Zimbabwe 2009 © MSF
During the response to Zimbabwe’s cholera epidemic earlier this year, medical teams from Doctors Without Borders/Medecins Sans Frontieres (MSF) started to work in prisons across the country to treat cholera patients and prevent the spread of the deadly disease. As the four-month intervention is concluding, MSF’s project coordinator in Zimbabwe, Pip Millard, gives insight into the challenge of curbing an outbreak in penitentiaries.
Why did MSF start working in Zimbabwe’s prisons?
During our cholera intervention earlier in the year, we assisted a couple of prisons where prisoners fell sick with cholera. This was the first time the authorities allowed help from an international organization in the prisons. And at the beginning of the year, prisons had the worst and highest death rates in the history of the country. We found high numbers of prisoners malnourished due to the lack of food and health facilities, which had become almost non-existent. We found a complete lack of water and sanitation and many of the prisoners were walking around half-naked. The situation was dire, and with each prison we visited we found the same problems over and over again.
It became clear that the Zimbabwean prison service was overwhelmed by the situation and that the inmates were suffering as a result. The ministry of justice publicly admitted that it could not handle the food and health crisis inside the prison system. The prison system is just like the healthcare system in Zimbabwe—deprived of human and material resources, lacking sufficient funding and struggling with unmotivated staff. Previously, prison farms were self-sufficient but a lack of resources to buy much-needed items such as seeds and fertilizers have contributed to a food security crisis, not only in these prison farms but also in the prisons and hospitals they were sustaining. Many of the rural areas are dependent on food aid, but prisons have been neglected by aid agencies and prisoners have had to rely on family members or the bare minimum food from the prison in order to survive.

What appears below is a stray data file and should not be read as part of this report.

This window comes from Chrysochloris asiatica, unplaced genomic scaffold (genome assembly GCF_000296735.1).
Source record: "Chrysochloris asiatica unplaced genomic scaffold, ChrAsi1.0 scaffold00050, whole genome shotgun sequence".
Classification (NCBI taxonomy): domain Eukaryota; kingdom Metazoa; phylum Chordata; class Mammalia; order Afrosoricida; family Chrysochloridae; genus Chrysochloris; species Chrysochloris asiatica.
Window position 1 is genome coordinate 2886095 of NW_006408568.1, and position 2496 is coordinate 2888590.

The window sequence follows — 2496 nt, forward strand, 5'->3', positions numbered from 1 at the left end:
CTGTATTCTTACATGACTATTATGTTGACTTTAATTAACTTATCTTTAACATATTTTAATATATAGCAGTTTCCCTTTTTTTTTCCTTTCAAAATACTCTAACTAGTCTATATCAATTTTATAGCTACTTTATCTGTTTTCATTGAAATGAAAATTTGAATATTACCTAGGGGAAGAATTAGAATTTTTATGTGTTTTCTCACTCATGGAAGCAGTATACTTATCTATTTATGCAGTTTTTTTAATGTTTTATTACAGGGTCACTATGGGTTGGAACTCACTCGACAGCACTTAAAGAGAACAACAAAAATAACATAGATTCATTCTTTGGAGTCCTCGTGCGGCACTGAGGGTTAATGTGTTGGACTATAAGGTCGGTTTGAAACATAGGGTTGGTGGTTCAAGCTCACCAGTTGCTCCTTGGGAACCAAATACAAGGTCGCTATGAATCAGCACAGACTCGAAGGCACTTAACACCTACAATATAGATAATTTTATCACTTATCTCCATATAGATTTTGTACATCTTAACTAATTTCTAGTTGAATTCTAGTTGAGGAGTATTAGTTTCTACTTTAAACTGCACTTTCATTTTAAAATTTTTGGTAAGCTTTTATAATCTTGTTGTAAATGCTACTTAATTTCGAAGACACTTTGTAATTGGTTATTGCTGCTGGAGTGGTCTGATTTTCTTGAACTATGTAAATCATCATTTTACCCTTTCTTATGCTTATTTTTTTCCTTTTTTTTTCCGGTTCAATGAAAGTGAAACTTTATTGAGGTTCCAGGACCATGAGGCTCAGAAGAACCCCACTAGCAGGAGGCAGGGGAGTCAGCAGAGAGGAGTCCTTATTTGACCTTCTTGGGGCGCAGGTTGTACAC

But when needs are high all over the country, why focus on prisons?
When there is no food in the stores, for instance, (people) can try to find it at local markets, move across the border, or build up networks to help one another. In a prison, that is not possible. When there is no food, you starve. When there is a cholera outbreak and there is no treatment, you die.
—Pip Millard, MSF project coordinator in Zimbabwe
As a humanitarian organization our mandate is to help the people that need our assistance the most. The prison population is definitely an extremely vulnerable group as they are usually last on society’s priority list. Also, when people “outside” are struggling, some of them have at least a chance of developing coping mechanisms. When there is no food in the stores, for instance, they can try to find it at local markets, move across the border, or build up networks to help one another. In a prison, that is not possible. When there is no food, you starve. When there is a cholera outbreak and there is no treatment, you die.
What has changed since MSF started its intervention in July?